Giving Google a Taste of its Medicine

By Carmen Comment

The UK publishing world is abuzz with Macmillan CEO Richard Charkin‘s actions at BEA last weekend. Charkin and a colleague went to Google‘s booth, took a couple of its laptops and waited in close proximity until someone at the company noticed – something that took over an hour. Though Charkin felt “rather shabby” for playing this trick on Google he had a point to make:

Our justification for this appalling piece of criminal behaviour? The owner of the computer had not specifically told us not to steal it. If s/he had, we would not have done so. When s/he asked for its return, we did so. It is exactly what Google expects publishers to expect and accept in respect to intellectual property. ‘If you don’t tell us we may not digitise something, we shall do so. But we do no evil. So if you tell us to desist we shall.’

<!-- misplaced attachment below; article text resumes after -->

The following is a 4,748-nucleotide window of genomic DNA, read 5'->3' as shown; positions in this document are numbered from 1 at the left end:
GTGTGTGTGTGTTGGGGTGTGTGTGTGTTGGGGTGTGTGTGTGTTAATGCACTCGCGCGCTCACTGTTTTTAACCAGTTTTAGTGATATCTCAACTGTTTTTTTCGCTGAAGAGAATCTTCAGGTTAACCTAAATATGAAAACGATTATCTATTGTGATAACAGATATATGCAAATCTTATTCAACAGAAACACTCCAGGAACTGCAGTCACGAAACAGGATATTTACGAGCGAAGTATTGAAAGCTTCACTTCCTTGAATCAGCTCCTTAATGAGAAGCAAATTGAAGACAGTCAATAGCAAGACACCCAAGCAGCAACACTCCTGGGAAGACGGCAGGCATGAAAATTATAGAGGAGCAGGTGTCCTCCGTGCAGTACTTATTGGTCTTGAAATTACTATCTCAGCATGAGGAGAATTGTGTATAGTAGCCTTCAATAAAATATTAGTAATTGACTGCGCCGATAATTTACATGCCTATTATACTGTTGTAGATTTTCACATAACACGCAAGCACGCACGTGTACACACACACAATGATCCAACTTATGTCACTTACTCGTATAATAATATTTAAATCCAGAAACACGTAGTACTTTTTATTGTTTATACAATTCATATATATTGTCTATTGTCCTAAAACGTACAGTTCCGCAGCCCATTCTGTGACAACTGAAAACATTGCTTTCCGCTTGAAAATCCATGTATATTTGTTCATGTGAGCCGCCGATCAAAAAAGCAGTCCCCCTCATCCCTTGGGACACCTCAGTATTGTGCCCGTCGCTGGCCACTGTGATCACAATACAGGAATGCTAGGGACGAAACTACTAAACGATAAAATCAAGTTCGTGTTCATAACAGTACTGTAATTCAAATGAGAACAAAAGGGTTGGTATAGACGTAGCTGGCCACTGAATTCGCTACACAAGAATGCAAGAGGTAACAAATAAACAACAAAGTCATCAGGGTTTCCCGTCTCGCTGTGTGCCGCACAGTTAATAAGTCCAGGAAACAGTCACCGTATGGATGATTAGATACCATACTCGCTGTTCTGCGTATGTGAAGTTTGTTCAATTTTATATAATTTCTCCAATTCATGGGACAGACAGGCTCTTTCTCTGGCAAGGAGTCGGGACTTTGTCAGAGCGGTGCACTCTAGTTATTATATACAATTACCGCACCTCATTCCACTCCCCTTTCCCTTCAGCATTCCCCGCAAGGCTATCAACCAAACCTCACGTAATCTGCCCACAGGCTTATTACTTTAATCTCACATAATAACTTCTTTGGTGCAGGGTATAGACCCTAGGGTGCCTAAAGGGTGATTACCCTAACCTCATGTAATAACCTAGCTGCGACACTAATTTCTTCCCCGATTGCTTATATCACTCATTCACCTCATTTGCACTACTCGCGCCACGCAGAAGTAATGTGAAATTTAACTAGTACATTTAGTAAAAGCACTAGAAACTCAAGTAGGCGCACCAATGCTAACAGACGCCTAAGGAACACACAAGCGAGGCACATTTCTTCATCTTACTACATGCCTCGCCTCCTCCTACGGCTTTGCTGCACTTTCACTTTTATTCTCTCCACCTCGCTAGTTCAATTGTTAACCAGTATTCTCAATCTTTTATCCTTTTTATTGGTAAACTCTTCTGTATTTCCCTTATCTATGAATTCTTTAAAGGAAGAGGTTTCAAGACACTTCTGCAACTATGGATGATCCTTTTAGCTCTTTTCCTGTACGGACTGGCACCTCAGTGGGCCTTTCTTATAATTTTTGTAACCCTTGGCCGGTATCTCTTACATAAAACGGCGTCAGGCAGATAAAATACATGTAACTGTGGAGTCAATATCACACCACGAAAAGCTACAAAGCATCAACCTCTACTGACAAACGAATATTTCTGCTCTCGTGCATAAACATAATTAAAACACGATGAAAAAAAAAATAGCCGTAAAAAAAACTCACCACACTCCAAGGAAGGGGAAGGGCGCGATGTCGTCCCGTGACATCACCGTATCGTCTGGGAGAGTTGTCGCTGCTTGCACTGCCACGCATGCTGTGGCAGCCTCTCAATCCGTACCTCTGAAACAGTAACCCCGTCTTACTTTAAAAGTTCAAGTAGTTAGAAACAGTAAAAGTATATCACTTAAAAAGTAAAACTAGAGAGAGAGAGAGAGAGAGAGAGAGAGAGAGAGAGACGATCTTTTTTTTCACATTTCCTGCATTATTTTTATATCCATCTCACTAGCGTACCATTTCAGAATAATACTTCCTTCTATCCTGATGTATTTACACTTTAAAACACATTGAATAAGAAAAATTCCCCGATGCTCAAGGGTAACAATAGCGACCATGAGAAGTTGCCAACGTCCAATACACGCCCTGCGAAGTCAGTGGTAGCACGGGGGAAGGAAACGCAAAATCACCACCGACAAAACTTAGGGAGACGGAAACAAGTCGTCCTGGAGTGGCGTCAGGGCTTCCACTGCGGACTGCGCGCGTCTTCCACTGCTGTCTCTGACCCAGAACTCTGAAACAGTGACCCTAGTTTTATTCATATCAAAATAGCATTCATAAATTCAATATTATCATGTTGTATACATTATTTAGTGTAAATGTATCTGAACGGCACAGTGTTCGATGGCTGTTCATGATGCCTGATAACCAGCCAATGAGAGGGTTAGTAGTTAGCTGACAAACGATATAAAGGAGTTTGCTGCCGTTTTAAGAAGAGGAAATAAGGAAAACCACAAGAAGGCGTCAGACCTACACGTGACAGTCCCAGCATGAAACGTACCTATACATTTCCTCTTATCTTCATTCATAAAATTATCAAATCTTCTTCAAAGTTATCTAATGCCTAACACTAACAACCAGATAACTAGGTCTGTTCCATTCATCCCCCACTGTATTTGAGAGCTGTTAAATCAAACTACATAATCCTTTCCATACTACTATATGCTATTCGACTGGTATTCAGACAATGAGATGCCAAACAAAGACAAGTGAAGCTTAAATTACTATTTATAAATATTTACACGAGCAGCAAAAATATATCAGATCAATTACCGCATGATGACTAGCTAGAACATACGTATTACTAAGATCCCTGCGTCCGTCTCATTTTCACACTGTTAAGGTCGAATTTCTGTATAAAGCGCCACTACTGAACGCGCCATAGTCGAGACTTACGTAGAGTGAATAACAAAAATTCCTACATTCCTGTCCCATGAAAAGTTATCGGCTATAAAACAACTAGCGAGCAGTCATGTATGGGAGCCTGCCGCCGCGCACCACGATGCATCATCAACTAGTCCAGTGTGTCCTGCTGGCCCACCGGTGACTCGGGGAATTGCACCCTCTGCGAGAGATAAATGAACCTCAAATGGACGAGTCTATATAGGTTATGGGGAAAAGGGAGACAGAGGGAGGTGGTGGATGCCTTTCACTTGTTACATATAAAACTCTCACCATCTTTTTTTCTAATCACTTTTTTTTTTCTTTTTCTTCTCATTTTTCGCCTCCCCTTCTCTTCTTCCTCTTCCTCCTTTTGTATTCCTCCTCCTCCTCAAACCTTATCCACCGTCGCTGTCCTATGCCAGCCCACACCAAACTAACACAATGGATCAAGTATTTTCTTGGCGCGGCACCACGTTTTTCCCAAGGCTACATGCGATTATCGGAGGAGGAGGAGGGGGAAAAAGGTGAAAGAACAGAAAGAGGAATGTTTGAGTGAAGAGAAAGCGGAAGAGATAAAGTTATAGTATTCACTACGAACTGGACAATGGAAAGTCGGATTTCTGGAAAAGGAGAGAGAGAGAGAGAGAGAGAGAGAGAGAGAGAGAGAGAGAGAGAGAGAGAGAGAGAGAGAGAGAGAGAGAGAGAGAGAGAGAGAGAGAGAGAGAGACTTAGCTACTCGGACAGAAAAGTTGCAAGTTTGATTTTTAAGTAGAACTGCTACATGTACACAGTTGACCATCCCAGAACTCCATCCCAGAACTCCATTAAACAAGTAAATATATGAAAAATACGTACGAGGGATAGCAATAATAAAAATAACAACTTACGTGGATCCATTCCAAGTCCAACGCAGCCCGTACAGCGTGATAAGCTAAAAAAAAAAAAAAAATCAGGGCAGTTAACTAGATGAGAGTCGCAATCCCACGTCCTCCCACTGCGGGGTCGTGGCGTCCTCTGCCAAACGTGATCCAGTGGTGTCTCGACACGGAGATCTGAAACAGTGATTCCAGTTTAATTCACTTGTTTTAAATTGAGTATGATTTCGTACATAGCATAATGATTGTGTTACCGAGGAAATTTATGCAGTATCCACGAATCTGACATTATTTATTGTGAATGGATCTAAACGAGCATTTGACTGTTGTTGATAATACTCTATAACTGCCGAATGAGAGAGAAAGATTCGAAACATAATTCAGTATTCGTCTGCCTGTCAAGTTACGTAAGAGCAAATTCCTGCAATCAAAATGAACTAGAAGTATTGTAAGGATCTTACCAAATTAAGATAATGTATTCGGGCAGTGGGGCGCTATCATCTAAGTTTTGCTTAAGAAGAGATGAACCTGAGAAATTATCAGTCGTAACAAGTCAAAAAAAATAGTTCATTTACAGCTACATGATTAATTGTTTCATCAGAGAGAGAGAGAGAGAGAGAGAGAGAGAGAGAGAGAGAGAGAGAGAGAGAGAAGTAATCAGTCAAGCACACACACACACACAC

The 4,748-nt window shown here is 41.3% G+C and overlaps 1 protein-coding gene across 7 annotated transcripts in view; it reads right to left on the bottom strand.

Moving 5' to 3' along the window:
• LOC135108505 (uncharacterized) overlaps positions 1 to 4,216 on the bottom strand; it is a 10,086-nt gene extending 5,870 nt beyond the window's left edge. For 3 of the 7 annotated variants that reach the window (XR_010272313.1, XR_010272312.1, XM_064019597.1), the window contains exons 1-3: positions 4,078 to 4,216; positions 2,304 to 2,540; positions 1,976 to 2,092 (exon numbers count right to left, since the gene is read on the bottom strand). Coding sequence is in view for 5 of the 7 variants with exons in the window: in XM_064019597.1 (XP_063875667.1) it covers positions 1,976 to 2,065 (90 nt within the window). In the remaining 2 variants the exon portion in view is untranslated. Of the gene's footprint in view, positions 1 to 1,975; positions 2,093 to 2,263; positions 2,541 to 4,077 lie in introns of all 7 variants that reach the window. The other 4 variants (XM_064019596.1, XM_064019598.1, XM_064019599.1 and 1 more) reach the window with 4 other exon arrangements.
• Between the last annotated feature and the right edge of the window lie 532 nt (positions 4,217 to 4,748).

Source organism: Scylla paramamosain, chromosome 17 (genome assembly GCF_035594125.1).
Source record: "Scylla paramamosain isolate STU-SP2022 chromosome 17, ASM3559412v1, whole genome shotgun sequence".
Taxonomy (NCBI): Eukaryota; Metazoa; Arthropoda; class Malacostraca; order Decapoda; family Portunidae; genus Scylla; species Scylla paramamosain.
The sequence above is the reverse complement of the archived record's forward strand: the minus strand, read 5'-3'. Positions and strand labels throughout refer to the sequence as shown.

The Guardian’s Richard Lea says Charkin “deserves a pat on the back” while the commenters at the Register debate the merits of Google’s project. But Techdirt slams Charkin and his justification as “one publisher doesn’t seem to understand the difference between helping more people find your books and theft.” (Ron adds: Seriously—if Charkin wanted an accurate metaphor, he should have let anybody who walked up to him use the laptop after he swiped it, for free, instead of hoarding all the information it contained to himself.)